excellent,very satisfied,thank you.all my friends like them,and ive told them,where and who i got them from,thanks again. Get this Widget

Friday, February 27, 2009

A blog post one of my favorite clients wrote about me

I was SO blushing when I read what one of my favorite client wrote about me, or to be more precise about my work on her blog.
Click here to read it

Thursday, February 26, 2009

Exquisite Provencal Pears

My Provencals Pears were created both as a gesture to the fauvism and my yearning for some far away smells.
It was just another rainy homish Saturday (not many of these... where I come from) that I decided to try and form a pear naturally based on my many poms studies.

The first one turned out too fat but showed some potential , with the second I was already very happy, so I couldn't stop and created 2 more with slight modifications. The green was the first the copper second and last bot not least the dark pink one.

The first was sold almost overnight.... couldn't expect a better start.
The pears were knitted using coated copper wire and a crochet needle, its general dimensions are 2"/2"/3.5" (5/5/8cm).

Friday, February 20, 2009

Stretch Your Boundaries

Story by Yoola Published on February 16, 2009 in How-To
Photo by Yoola

I want to tell you about how I achieved successful sales figures by stretching my design into new dimensions. Many Etsy sellers have successful designs in terms of high views, many hearts, appearance in Treasuries and even front pages, but somehow...low sales.

Until not so long ago, I was one of them. My most successful item was my knitted wire pomegranates, pictured above. They appeared everywhere: numerous front pages, numerous blogs (small and big) with interviews, articles, even Etsy blog articles (Rosh Hashanah and Shop Local).

BUT, I made very little sales. Only 2 poms were sold.

I had to do something, and I felt I had to tackle it in an original way. I knew that if my issue was only a matter of price, it was a dead end. My work is time consuming, and I could not afford to cut my prices any more than I already had. I just SO wanted to translate my Etsy visual success into a financial one — this is where my stretching began.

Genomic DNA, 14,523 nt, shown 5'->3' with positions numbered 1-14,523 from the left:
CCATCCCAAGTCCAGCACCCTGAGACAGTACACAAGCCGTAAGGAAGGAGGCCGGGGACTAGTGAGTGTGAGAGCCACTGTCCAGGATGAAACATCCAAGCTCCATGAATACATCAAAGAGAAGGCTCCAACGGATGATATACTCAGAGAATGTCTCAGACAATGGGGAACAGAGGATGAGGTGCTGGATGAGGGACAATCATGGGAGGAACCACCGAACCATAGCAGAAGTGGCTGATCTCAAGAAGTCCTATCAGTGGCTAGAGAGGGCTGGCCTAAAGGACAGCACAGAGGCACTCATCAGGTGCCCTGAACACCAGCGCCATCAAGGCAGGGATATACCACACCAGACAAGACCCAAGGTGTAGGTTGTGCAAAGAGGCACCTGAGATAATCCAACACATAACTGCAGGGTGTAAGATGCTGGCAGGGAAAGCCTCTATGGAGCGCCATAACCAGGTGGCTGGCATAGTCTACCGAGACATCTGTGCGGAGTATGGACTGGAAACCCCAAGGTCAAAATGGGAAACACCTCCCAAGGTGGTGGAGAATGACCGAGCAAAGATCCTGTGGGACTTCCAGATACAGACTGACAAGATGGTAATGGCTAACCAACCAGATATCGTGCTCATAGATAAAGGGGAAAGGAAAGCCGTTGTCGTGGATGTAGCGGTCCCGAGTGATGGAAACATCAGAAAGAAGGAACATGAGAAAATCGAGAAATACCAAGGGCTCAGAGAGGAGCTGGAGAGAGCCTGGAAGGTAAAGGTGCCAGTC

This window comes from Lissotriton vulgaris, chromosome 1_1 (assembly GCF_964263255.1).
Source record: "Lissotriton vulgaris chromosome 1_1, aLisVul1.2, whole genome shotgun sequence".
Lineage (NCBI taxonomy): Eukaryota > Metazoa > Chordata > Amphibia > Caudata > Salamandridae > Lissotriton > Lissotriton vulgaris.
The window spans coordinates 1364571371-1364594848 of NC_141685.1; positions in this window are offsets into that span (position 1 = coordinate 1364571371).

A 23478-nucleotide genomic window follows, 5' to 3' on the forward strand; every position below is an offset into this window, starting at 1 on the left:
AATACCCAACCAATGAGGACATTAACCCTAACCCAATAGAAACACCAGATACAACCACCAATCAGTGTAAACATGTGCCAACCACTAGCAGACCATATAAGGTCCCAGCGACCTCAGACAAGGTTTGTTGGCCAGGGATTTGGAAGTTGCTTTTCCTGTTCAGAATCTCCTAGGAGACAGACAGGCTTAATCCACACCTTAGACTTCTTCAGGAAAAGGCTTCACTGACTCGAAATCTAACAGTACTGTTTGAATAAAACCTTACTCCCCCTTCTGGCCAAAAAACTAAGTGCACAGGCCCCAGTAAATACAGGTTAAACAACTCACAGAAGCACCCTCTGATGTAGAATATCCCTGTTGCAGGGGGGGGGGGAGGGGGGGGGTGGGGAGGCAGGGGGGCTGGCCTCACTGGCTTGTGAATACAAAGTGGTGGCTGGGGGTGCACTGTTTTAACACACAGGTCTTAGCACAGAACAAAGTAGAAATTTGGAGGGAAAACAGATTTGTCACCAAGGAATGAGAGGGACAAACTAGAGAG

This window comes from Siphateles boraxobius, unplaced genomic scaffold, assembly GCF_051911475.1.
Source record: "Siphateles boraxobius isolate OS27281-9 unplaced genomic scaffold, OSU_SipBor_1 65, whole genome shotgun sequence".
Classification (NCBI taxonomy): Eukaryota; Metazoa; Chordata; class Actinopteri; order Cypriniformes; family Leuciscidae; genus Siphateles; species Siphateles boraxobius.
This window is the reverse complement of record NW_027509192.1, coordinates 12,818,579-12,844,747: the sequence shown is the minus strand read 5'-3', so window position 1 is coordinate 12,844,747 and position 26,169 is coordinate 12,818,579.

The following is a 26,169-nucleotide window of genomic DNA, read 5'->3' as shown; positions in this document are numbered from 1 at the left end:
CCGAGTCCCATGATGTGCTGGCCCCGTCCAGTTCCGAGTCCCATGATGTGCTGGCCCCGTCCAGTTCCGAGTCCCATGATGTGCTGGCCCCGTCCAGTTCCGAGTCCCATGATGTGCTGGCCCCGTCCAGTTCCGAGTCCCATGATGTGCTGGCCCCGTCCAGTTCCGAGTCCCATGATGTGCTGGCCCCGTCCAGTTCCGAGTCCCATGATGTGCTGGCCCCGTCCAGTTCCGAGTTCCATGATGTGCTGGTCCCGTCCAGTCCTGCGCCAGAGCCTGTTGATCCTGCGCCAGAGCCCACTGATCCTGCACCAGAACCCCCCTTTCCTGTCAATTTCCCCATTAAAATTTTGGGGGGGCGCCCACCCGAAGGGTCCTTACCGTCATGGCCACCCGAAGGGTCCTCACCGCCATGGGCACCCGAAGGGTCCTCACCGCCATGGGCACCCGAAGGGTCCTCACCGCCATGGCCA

I focused on 3 assumptions:

1. Maybe people just loved its visual impact, i.e. the photos.

2. Maybe people just loved poms (because of all that they represent).

3. Maybe people were curious about how I make them.

These assumptions led me into several potential directions:

1. Develop a line of prints, greeting cards, or postcards with my pom photos.

2. Develop more pomegranate items that would resemble the big ones, but would be more affordable.

3. Write tutorials that would teach anyone to knit a pom.

I decide to start with option #2, which is what I do best. I designed a "mini pom bead," and it was received quite successfully. My mission was partially achieved, but I wasn't yet satisfied.I debated for several months about option #3, to publish or not to publish. After discussing it in the forums with many fellow Etsians, I came up with a list of pros and cons.

The cons were:

1. Risk of exposure to copycats and competition with the sharing of knowledge.

2. The item will no longer seem as special when it pops up everywhere.

The pros were:

1. Publishing your knowledge gives people get the opportunity to respect you as a designer and a pro.

2. There are many enthusiastic crafters who would love to have a pom, but would not be ready to pay its full price, and by offering them a tutorial I enable them make their own.

3. The wider exposure will benefit the finished products because more people will have a respect and appreciation for my skill and my vision, and so sharing how they're made would enlarge its sales figures as well.

4. Different people would purchase my finished items and my tutorials, so its not actually one instead of the other.

5. The GREEN aspect – distributing tutorials creates less pollution than mailing items overseas.

I eventually decided to follow the pro path and offer tutorials. It's been a success ever since! I am now encouraged to write more tutorials.

The stretching, of course, can never end. Once the tutorials started taking off, questions about supplies started to emerge. Thoughts about offering my clients an easy and fast solution gave way to kits.

The bottom line is stretch, stretch, stretch — your mind, your media and your boundaries.


The first article of mine that was published this week on etsy, together with the amazing feedbacks I got from readers was the trigger to start this blog.
I hope to enjoy it and have readers....
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